Orientations for new employees used to be pretty simple: give them a tour, show them their cubicle, have them sign some paperwork for HR, and away they go (hopefully). But does that approach truly set new employees up for success? Not exactly, argues Chris Ronzio, founder and CEO of Trainual and author of The Business Playbook.
What great companies like Disney do is put incredible thought and effort into enveloping new hires in their rich tradition and vibrant company culture. By doing that, they ensure that new employees quickly become an integral part of the team. As Ronzio points out, with more remote and hybrid employees being hired, the time is now to update your orientation process.
If this thought fills you with dread, don’t stress. Updating your process is as simple as taking four powerful steps to ensure every new hire receives the same amazing orientation experience.
1. Lay the foundation
Done well, orientation is an opportunity to start to build trust and engagement between the employee, their co-workers, and their management. Done poorly, it can have a negative effect on how the employee feels about the company, and how they perform their roles.
“This is especially true for remote and hybrid workers,” Ronzio said. “When someone starts at your company remotely, they don’t get the same experience of walking through headquarters and taking in the sights, sounds, and details that make your office unique.”
So, Ronzio explains, aim to mirror that real-life experience with an online one. Build a brief training experience that shares the history of your company and key milestones. To keep it engaging, include photos and artifacts that they might find if they were there in person. Some good examples are photos, awards and other culture tokens.
Have the hybrid recruits go through this training before they start, or early on their first day. That way, anyone who is there in person can reinforce what they’ve learned with what they see in real life, but fully remote team members don’t miss out.
2. Don’t skip a live welcome
As you lay the foundation for a great orientation experience, Ronzio said to “remember that live welcomes are incredibly important.” That’s because you can’t fully automate someone’s onboarding and training, as tempted as you might be to try and do just that.
To make it easier on you and your orientees, pick start dates that allow a cohort of employees to get going on the same first day. This helps them build relationships with others going through the same experience. If the cohort has remote workers in it, find ways to still provide these benefits, even if it’s just through a Slack channel and a series of Zoom calls.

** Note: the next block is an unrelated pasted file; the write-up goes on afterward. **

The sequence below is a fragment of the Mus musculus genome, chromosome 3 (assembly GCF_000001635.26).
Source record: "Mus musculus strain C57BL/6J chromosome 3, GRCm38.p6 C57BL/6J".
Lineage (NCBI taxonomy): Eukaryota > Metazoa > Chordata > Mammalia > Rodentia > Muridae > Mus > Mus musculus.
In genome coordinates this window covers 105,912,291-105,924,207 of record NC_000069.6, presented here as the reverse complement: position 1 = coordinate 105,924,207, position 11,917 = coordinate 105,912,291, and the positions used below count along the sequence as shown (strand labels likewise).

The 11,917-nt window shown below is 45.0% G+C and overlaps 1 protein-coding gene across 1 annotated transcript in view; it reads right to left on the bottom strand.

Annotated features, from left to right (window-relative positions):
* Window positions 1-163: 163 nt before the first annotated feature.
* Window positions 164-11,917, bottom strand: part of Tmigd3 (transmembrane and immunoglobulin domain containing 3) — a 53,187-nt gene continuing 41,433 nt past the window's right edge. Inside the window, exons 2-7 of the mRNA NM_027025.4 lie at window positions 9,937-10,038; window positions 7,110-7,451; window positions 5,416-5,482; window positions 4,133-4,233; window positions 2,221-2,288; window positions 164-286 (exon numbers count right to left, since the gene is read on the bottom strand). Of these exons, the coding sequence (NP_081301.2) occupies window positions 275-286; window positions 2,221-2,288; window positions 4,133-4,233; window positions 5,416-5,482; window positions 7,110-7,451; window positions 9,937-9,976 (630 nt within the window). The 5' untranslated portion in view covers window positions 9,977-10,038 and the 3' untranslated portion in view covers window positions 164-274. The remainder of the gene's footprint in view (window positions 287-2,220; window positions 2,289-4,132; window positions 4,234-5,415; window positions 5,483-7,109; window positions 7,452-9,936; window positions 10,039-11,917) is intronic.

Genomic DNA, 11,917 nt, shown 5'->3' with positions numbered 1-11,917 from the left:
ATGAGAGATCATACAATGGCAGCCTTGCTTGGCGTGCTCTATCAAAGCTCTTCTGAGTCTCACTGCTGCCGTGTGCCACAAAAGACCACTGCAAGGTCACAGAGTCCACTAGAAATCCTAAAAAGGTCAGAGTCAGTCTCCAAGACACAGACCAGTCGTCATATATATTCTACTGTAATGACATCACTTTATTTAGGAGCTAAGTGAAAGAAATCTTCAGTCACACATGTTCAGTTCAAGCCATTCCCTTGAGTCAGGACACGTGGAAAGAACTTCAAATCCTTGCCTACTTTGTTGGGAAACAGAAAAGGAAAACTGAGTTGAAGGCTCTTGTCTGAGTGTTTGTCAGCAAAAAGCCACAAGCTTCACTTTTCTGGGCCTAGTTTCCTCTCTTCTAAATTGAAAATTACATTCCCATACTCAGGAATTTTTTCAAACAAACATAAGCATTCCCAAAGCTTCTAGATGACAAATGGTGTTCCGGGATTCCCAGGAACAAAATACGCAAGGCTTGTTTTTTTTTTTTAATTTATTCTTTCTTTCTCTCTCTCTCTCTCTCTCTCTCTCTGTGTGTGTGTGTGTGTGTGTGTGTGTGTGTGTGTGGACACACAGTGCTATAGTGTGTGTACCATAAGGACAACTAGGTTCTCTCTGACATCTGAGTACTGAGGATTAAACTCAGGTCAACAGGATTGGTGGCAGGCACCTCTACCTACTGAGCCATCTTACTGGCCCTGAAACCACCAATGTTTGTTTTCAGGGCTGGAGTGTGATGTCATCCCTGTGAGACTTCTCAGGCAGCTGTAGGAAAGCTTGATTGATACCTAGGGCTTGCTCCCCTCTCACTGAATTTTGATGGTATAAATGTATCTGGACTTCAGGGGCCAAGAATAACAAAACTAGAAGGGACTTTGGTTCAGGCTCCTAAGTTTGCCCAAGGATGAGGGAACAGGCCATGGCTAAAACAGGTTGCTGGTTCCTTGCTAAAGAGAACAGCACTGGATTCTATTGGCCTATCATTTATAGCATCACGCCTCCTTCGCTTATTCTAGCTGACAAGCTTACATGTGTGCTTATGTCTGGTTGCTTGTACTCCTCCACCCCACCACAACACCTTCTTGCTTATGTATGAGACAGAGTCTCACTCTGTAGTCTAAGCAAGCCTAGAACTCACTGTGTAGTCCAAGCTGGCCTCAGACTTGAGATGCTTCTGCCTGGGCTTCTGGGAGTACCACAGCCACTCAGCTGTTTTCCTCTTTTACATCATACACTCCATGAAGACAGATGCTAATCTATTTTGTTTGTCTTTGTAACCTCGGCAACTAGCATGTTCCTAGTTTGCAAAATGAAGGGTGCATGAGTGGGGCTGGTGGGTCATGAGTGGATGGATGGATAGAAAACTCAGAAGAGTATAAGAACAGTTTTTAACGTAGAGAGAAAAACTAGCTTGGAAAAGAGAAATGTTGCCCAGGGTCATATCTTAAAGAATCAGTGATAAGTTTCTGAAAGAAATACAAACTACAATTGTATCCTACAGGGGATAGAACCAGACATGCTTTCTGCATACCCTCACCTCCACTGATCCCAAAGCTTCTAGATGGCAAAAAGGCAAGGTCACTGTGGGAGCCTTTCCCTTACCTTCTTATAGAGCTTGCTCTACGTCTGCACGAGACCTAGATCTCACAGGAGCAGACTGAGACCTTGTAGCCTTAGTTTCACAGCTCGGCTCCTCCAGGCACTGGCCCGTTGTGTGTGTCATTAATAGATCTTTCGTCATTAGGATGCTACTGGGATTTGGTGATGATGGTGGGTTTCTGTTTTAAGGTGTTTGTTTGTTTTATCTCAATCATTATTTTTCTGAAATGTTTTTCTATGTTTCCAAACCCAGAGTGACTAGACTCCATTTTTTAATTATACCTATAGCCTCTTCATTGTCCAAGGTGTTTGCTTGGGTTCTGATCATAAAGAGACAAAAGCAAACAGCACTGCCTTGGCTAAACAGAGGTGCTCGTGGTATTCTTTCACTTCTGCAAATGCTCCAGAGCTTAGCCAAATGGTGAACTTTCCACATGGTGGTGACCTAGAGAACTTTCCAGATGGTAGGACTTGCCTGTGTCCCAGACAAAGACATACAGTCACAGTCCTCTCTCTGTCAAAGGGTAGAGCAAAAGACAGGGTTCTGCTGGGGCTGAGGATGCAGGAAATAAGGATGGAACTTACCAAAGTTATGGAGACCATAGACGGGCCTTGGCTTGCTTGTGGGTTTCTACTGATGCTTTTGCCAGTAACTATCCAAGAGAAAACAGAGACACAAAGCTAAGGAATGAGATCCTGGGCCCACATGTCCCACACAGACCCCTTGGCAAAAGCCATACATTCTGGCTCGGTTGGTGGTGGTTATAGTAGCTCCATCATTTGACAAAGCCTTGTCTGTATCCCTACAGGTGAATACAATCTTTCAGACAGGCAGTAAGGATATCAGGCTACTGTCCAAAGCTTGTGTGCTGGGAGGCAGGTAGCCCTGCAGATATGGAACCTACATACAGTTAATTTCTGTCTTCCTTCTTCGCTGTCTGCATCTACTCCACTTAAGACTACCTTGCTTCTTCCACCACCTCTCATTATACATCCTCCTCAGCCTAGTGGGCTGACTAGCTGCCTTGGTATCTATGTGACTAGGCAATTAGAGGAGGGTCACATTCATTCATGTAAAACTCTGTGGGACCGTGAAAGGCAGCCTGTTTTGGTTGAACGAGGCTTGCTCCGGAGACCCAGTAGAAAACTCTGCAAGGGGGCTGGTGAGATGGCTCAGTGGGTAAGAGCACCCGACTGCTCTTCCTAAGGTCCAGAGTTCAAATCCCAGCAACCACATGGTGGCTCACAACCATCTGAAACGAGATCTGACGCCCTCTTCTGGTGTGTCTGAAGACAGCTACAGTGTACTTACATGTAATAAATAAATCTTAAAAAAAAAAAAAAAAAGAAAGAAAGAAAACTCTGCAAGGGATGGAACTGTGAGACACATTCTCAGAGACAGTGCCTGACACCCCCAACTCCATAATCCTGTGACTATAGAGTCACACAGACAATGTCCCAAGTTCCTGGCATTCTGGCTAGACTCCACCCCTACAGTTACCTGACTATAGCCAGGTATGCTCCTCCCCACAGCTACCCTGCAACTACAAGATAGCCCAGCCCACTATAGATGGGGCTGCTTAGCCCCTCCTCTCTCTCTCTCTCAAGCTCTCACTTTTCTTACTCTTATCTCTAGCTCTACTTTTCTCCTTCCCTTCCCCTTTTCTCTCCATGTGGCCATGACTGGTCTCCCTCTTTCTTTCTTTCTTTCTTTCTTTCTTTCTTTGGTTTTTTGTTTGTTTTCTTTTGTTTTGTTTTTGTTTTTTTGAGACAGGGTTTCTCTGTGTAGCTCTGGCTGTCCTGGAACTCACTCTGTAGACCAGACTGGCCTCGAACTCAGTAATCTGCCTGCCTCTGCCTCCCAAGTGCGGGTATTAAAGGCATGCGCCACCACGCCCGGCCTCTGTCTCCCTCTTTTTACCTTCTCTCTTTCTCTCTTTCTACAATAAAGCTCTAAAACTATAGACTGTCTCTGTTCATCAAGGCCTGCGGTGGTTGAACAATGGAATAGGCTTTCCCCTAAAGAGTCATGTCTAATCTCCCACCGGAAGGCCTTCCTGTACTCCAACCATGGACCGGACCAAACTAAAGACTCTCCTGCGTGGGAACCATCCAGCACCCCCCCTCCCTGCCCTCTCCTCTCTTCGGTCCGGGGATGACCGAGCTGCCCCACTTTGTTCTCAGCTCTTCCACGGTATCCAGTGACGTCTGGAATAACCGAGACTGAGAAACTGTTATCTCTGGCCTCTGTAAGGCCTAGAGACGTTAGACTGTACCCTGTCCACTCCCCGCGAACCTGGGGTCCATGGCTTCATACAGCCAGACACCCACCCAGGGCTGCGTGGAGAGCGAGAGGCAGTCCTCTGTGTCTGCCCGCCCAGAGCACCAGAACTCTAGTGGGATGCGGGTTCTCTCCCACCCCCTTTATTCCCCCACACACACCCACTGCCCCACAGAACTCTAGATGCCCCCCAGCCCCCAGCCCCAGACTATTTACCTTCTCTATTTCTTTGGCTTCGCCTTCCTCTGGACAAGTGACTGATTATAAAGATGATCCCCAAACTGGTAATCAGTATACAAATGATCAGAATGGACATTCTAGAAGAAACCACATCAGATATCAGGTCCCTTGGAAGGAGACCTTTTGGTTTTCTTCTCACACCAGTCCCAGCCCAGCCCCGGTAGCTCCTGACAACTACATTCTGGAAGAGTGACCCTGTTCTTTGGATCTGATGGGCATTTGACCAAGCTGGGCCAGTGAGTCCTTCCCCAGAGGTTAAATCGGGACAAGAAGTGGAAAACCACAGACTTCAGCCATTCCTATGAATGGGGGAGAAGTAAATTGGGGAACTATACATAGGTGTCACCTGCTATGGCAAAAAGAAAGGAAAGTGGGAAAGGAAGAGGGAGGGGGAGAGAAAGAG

“Whether the orientees are going to be fully remote, fully in-person, or a hybrid of the two, be sure that you and the rest of the leadership team are present to welcome them early on their first day,” Ronzio said. “That will give energy and excitement to the kickoff, and at the same time show the orientees that they are important, valuable members of the team.”
3. Send everything they need in advance
Ronzio argues that while the next step is obvious, so many companies drop the ball: prepare.
“There’s nothing worse for a brand-new employee than feeling like the company wasn’t prepared for them,” he said. “Yet when someone is dumped in an office, told their computer still isn’t set up, and left to do some training on their own, that’s the message they receive.”
That’s why you need to do some proactive legwork to sync the first-day experience: have the new hire’s technology and workspace ready to go before their first day. If they’ll be working remotely, send the kit to their residence, and give them plenty of unboxing time before their start date.
“You can also send a few surprises,” Ronzio explained. “We send a lot of Trainual swag like T-shirts, water bottles, beach towels and a backpack to make their first day memorable and show them we think of them as part of the team from day one.”
If your orientation process includes a team lunch or happy hour, consider sending remote hires a gift card to a food-delivery service so they can join in on the action from home.
4. Put extra time into introducing your team
A big part of the orientation is helping your new people get to know the team they’ll be working with. During an in-person orientation, it’s easy to give a quick “meet the team” tour.
For remote hires, however, Ronzio advocated for paying extra attention to describing the “who’s who” of your business. Include basic biographical information for each team member. You should also make sure you explain their role, reporting structures, and key responsibilities, so that your new hire knows who to ask for anything they might need.
A business playbook is one way to achieve this. It includes personnel information and an organizational chart that orientees can refer back to when they have questions. Business playbooks should be available to all your employees, no matter where they’re located. This way, Ronzio said, if a new hire has a question, “they can quickly pull up the playbook and find the answer they need.” This also serves to create a more saleable and scaleable business, as you aren’t the blocker to team member progression.
Create a positive orientation experience for everyone
“A great orientation experience can make a huge difference in how a new hire performs at your company,” Ronzio concluded. “Like Disney does, we must find a way to make our new people feel part of the team, whether they’re in the office every day or working remotely.”
Achieving that kind of positive orientation experience for all new hires is as simple as laying a strong foundation, giving a live welcome, making sure everything is set up ahead of time, and taking extra care to introduce your new hires to the rest of the team.